Steering your yacht easily in strong winds is fundamentally all about an understanding of the steering effects of the sails and the way in which these contribute to the balance of the boat. At its simplest, power in the jib tends to turn the bow away from the wind, while powering up the mainsail tends to turn the bow towards the wind. (Need new sails? See our feature: Choosing The Right Sailcloth.)
A second effect is that when the boat heels it will also try to turn up on the wind. These simple facts – and the major effect they have on steering the boat – are all too frequently overlooked by those who are new to sailing.
Too much power in the mainsail, for instance, will mean that you will need to constantly fight the boat’s weather helm, its tendency to turn up into the wind. While a little weather helm is a good thing and helps to provide positive feel, any more than three or four degrees risks slowing the boat and if you’re fighting more than 10 degrees of helm it will be difficult for even a skilled sailor to maintain a constant course.
If you have excess weather helm you will need to reduce power in the rig. When sailing to windward a performance cruiser can depower the mainsail in a gust by simply letting the mainsheet traveller a couple of feet down the track. However, on some boats the layout of deck gear makes it an awkward task that’s performed under the sprayhood, where you don’t have a decent view of the sail, let alone the ability to spot approaching gusts (see Easier sail handling: 5 steps to a better deck layout).
Gusty days can prove a problem for many boats, but the solution is simple – you have to look out for gusts – they show as darker patches on the water. If the mainsheet is eased to de-power the sail just before the gust hits, then it should remain fairly easy to keep the boat on course. However, if it remains pinned in tight the boat will screw up into the wind and there may be little you can do about it.
The steering effect of the sails also means that in strong winds the mainsheet must be eased before bearing away from the wind – some won’t bear away at all in these conditions unless the sheet is eased,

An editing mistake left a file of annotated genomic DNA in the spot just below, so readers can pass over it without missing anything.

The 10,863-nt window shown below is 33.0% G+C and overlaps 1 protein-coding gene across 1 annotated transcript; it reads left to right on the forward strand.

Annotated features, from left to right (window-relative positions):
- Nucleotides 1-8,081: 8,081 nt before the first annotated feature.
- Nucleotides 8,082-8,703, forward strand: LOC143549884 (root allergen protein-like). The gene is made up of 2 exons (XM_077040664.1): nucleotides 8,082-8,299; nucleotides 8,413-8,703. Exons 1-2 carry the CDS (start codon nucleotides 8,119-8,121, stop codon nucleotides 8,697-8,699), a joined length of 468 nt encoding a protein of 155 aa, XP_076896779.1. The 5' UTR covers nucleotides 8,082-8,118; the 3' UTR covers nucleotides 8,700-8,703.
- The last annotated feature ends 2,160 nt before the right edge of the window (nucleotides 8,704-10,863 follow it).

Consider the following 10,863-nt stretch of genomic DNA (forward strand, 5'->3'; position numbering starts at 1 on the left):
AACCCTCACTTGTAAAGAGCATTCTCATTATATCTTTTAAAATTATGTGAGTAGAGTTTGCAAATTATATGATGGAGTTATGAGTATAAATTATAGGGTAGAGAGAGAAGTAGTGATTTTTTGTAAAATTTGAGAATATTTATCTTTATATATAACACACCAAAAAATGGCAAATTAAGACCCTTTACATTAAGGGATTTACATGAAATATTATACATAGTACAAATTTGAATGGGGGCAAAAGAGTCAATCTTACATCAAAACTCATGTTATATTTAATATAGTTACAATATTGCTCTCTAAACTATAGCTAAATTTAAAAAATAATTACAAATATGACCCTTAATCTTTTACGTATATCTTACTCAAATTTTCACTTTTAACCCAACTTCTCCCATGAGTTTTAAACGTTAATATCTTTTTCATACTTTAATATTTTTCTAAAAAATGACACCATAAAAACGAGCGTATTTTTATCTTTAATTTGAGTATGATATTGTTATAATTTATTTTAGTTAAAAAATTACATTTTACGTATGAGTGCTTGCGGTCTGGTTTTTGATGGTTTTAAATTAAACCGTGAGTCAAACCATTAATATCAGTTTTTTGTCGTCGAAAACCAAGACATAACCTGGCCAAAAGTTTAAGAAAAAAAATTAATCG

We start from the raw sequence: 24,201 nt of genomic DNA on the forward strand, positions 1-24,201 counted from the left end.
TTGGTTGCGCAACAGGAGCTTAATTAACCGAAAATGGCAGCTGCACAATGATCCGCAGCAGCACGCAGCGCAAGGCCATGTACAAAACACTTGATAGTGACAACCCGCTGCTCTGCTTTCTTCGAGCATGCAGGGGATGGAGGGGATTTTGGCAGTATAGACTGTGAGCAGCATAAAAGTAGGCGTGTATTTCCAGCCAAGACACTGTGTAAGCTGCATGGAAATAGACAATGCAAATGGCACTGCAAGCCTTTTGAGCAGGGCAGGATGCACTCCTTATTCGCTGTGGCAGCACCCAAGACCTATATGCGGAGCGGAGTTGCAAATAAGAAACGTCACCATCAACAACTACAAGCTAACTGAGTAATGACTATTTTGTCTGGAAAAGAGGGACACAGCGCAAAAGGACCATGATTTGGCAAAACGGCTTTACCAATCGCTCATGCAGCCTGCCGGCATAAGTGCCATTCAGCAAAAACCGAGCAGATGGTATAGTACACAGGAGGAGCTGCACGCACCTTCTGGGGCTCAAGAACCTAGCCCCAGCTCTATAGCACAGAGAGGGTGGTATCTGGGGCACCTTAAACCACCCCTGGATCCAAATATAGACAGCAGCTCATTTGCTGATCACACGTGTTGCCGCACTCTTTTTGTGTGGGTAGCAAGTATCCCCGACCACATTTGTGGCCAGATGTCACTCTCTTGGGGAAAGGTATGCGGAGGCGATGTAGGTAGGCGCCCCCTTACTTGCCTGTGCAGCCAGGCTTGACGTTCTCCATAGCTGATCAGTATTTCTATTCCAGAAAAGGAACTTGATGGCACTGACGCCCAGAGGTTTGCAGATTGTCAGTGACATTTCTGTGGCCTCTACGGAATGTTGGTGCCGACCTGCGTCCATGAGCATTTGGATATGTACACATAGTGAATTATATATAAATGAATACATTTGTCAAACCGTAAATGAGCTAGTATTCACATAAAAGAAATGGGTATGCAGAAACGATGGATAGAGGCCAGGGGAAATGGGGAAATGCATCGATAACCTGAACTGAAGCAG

It’s also important to maintain balance between the sails. Given a cruising boat with a roller headsail it’s very tempting to pack the mainsail away and just use the headsail, or vice-versa. With a strong wind well aft of the beam the headsail only may be the best approach, as the sail will tend to pull the boat along.
On the other hand, with the wind forward of the beam power from the mainsail is invariably needed to maintain speed and steerage, but if there’s no headsail there will be a huge amount of weather helm.
Easing the mainsheet in gusts is helpful to de-power for short periods of time, but allowing to sail to flog and flap will quickly degrade the fabric. On a sail that’s in good condition you won’t see any damage visually, but it will certainly reduce the lifespan of the sail – reefing in good time is therefore invariably a wise plan.
While it may appear that reefing the main first is the best option, big overlapping headsails have a large proportion of their sail well towards the back of the boat, meaning they can contribute significantly to weather helm until they are partially furled.
Sail shape is also important to consider in strong winds – a flat sail will contribute more drive and less heel than a full or deep sail shape.
Setting the boat up to be easy to reef is therefore an important element of making it easy to steer in challenging conditions (see our feature on choosing the right reefing system).
It’s important also to understand the way in which sail shape changes when the sail is hit by a gust. A racer’s carbon fibre laminate sail will retain almost exactly the same shape – however, an ageing or poor quality Dacron cloth on a cruising boat will stretch considerably with the extra power of the wind in the gust. This creates exactly the kind of full sail shape you want to avoid, significantly increasing weather helm, and allows very little of the extra power of the wind to be converted to extra forward speed. (For more on modern sail design, see: 10 great modern sailing innovations.)
Steering over waves
When sailing upwind the boat will be most comfortable if you luff marginally a moment before the bow meets a wave, then bear away down its back. This avoids slamming and keeps the boat moving. In beam seas the skill is mostly about identifying the smoothest path between the waves.
Downwind, as each wave passes under the transom of the boat, it will tend to swing the stern away from the wind. This makes the boat luff up into the wind and as it does so the apparent wind increases, requiring even more rudder angle to return to course. Eventually the water flow over the rudder stalls and the boat broaches.
However, a quick tweak of the helm to bear away momentarily before the stern lifts on a wave will cancel this tendency out, with the boat remaining on a straight course with minimal rolling, the boat will also be faster. But don’t turn so far downwind that there’s a risk of gybing. In any case, a preventer should always be rigged, ideally with the tail led aft to the cockpit so it can be released if a deliberate gybe is needed.
If you have the mainsail set it’s important to make sure there’s plenty of tension on the vang, otherwise the top of the sail will twist excessively, adding to rolling, while the boom and the lower part of the sail will in effect be oversheeted.
If you’re using the mainsail, poling out the headsail stabilises the boat considerably when running, reducing rolling and making it much easier to steer. The sail can be furled while the pole is rigged, making the process much easier. However, if the mainsail is not used there’s no need for the pole.